A study conducted by the Victorian Government said the following, “Humans are built to stand upright. Your heart and cardiovascular system work more effectively that way. Your bowel also functions more efficiently when you are upright.”
Prolonged sitting doesn’t just mean you reduce your daily energy use, it can create a number of health issues for the body. The Victorian Government study continued on to say it can lead to a reduction in lower limb muscles, weight gain, hormone imbalances resulting in metabolic syndrome, tight hip flexors, sore hips, upper and lower back pain and stiffness, anxiety, depression, heart disease, diabetes, blood sugar levels, varicose veins, deep vein thrombosis and stiff neck and upper shoulders. – Further details on each of these topics can be read in the link below.
An Australian Government study found that many Australians are sitting longer than they are sleeping. This study continued on to say that “Sitting longer than 8hrs a day can increase risk of early death by 15%”. Researchers have discovered that even if you achieve your physical activity goals, if you sit for longer than 8 hours a day you can’t undo the negative effects that prolonged sitting will have on you.
For many Australians in the work force they will spend upward of 33 hours a week at work. Those working in jobs that involve mostly sitting will spend an average of 6.3 hours sitting at work out of their 7.5 hour day. If an individual commutes to work via car, thats another period of prolonged sitting, if they come home tired and chose to unwind on the couch thats another period of prolonged sitting. These choices mean an individual spends up to 13 hours of the day sitting.
Tips on how to combat this silent killer:
– Active transport to work, walk or ride a bike. If you commute via bus get off a stop early and walk
– Break up your day at work, find opportunities to walk ie to the printer
– Sit to stand desk, alternatively sit on a fit ball instead of a chair
– Use the stairs
– Take lunch outside
– Reduce sitting time, every 30min try stretch and have a walk around
The recommended guidelines for Australians aged 18-64 years:
– Doing any physical activity is better than doing none. If you currently do no physical activity, start by doing some, and gradually build up to the recommended amount.
– Be active on most, preferably all, days every week.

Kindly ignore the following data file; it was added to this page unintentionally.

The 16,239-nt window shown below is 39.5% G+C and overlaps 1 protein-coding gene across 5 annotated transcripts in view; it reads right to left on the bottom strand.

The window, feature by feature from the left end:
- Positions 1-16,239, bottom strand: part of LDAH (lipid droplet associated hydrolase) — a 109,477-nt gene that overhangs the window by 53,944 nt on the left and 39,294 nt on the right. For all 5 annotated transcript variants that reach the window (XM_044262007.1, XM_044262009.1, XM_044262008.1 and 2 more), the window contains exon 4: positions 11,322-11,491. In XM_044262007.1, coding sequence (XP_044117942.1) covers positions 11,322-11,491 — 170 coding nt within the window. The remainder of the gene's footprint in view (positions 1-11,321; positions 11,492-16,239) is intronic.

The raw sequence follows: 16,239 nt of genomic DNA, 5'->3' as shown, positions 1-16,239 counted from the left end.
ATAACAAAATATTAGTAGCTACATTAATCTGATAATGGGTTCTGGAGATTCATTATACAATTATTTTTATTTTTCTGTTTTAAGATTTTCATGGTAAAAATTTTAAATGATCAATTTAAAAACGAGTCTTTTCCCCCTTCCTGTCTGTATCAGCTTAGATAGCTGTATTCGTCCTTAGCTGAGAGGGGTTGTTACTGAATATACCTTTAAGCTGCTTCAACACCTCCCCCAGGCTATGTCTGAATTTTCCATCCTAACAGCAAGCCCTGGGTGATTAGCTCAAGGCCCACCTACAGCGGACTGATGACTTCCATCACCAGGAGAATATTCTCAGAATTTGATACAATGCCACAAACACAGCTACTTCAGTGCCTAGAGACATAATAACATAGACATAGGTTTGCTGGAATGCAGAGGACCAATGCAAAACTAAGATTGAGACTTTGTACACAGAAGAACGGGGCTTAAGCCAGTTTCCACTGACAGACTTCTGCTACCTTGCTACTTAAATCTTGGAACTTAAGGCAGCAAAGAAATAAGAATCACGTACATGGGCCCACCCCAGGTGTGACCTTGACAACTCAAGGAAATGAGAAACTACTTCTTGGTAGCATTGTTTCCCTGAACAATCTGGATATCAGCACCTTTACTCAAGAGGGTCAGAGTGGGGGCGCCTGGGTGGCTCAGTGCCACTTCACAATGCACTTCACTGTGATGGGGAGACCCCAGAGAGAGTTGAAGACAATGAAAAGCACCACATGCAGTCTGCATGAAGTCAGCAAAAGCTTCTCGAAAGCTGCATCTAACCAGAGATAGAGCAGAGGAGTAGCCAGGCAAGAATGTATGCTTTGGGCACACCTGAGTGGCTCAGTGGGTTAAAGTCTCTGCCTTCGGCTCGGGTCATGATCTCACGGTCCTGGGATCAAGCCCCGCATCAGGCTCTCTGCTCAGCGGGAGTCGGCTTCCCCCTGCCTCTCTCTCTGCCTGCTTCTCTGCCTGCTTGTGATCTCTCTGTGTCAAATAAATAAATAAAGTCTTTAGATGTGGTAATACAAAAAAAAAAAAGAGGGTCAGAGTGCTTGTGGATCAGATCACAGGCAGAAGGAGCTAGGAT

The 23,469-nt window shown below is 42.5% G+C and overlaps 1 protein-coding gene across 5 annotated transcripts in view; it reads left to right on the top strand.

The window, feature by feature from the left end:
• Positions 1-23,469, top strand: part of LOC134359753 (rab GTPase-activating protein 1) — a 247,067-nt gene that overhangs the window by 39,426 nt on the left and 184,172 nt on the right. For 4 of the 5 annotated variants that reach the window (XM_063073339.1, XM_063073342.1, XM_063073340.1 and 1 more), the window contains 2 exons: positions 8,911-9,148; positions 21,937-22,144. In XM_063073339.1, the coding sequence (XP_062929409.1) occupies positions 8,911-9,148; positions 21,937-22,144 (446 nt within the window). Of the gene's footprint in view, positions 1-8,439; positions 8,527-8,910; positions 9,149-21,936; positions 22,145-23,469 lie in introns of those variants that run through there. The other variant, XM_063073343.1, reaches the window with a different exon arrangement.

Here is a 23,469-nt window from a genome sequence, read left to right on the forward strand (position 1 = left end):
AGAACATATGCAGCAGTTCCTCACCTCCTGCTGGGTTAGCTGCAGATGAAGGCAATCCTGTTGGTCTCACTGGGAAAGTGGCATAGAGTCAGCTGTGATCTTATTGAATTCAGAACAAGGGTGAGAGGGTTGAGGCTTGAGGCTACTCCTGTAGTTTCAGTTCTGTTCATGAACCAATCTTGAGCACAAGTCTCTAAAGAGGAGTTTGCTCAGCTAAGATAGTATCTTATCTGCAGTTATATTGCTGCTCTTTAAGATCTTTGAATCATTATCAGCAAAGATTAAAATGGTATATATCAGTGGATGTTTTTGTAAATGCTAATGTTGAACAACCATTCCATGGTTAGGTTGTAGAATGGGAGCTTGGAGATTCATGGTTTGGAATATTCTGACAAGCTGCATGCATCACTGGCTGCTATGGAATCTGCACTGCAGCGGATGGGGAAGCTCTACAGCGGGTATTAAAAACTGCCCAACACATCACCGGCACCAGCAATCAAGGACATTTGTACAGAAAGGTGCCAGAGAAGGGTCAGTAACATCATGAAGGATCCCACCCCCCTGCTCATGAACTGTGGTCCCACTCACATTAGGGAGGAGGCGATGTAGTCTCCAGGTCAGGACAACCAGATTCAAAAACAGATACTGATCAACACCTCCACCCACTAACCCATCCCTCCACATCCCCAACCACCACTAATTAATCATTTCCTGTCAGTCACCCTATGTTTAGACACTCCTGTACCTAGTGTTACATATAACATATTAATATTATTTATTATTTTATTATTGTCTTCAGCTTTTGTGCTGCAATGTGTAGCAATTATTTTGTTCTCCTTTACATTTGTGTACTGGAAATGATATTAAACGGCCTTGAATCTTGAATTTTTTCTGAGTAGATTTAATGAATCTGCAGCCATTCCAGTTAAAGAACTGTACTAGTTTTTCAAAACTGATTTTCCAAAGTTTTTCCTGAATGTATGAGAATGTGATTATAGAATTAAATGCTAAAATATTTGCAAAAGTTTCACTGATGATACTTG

– Accumulate 150 to 300 minutes (2 ½ to 5 hours) of moderate intensity physical activity or 75 to 150 minutes (1 ¼ to 2 ½ hours) of vigorous intensity physical activity, or an equivalent combination of both moderate and vigorous activities, each week.
– Do muscle strengthening activities on at least 2 days each week.
Written by Chani Wilmott
Just a reminder to our clients that this coming Monday 11th of March is a public holiday so we will be closed! We hope everyone enjoys the long weekend.
The Great Australian Bight
Everyone knows that at corehealth we are very passionate about our oceans and marine life and now we would love to spread the word about what is going in our waters at the moment. The Great Australian Bight is like nowhere else on earth – it’s home to thriving seaside communities, whale sanctuaries, sea lions, and jaw-dropping undersea critters that live in the Great Southern Reef. It’s also one of the riskiest places to drill for oil, with wild waters and fragile ecosystems.
Big oil companies are looming over the Bight, getting ready to drill. In 2010 BP was responsible for the Deepwater Horizon well blowout resulting in a catastrophic oil spill in the Gulf of Mexico. Oil and gas spilled into the Gulf of Mexico for 87 days until the well could be successfully capped. BP’s catastrophic Gulf of Mexico oil blowout and spill occurred during exploration drilling — the same activity now proposed in the Great Australian Bight.
The threats posed by opening the Bight to oil exploration are unacceptable. Not only is there potential for a catastrophic oil spill, the poorly understood effects of seismic testing, strike risk and noise pollution from drilling and boat traffic, and increased pollution have the potential to fundamentally disrupt this unique marine environment.
Please get behind the campaign to stop the oil drilling in our waters by signing this petition to the Prime Minister, we will appreciate it as much as our ocean will!
Recipe of the month
Miso Butter Fish
1 tablespoon white miso paste
25g softened unsalted butter
2 x 180g skinless snapper fillets
1 teaspoon sesame oil
2 small red chillies, thinly sliced, plus extra thinly sliced to serve
1 tablespoon soy sauce
1 tablespoon peanut oil
2 bunches broccolini, halved lengthways
150g mixed mushrooms (shimeji and enoki), stalks trimmed
1 teaspoon sesame seeds
Juice of 1/2 lime
Thinly sliced spring onion, to garnish
1. Preheat the oven to 200C. Line a baking dish with baking paper.
2. Combine miso and butter, then spread over snapper. Combine sesame oil, chilli, soy sauce and peanut oil in a bowl. Add broccolini, mushrooms and sesame seeds, toss to combine, then spread over the base of prepared baking dish. Top with snapper. Roast for 18-20 minutes until snapper is just cooked and the broccolini is tender.
– Suggested by Marissa